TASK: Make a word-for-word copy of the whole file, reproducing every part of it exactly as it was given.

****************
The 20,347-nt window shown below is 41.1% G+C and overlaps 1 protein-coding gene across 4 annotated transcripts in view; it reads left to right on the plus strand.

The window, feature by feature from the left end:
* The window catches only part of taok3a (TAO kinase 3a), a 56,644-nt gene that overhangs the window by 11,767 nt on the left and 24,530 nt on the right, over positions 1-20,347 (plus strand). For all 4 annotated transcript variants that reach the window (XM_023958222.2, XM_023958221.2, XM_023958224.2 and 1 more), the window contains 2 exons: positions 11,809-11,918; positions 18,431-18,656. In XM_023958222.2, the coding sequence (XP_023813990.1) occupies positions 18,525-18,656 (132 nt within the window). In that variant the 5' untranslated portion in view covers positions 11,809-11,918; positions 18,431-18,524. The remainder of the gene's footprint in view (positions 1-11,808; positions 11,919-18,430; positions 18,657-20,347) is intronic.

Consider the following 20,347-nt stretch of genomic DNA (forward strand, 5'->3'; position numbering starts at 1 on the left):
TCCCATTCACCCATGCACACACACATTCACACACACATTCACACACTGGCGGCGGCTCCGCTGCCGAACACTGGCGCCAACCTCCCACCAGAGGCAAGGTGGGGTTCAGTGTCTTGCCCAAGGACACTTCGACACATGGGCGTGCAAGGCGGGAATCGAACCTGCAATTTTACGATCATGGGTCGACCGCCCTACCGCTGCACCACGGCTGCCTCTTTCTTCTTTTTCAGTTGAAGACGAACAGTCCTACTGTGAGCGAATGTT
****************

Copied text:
The 20,347-nt window shown below is 41.1% G+C and overlaps 1 protein-coding gene across 4 annotated transcripts in view; it reads left to right on the plus strand.

The window, feature by feature from the left end:
* The window catches only part of taok3a (TAO kinase 3a), a 56,644-nt gene that overhangs the window by 11,767 nt on the left and 24,530 nt on the right, over positions 1-20,347 (plus strand). For all 4 annotated transcript variants that reach the window (XM_023958222.2, XM_023958221.2, XM_023958224.2 and 1 more), the window contains 2 exons: positions 11,809-11,918; positions 18,431-18,656. In XM_023958222.2, the coding sequence (XP_023813990.1) occupies positions 18,525-18,656 (132 nt within the window). In that variant the 5' untranslated portion in view covers positions 11,809-11,918; positions 18,431-18,524. The remainder of the gene's footprint in view (positions 1-11,808; positions 11,919-18,430; positions 18,657-20,347) is intronic.

Consider the following 20,347-nt stretch of genomic DNA (forward strand, 5'->3'; position numbering starts at 1 on the left):
TCCCATTCACCCATGCACACACACATTCACACACACATTCACACACTGGCGGCGGCTCCGCTGCCGAACACTGGCGCCAACCTCCCACCAGAGGCAAGGTGGGGTTCAGTGTCTTGCCCAAGGACACTTCGACACATGGGCGTGCAAGGCGGGAATCGAACCTGCAATTTTACGATCATGGGTCGACCGCCCTACCGCTGCACCACGGCTGCCTCTTTCTTCTTTTTCAGTTGAAGACGAACAGTCCTACTGTGAGCGAATGTT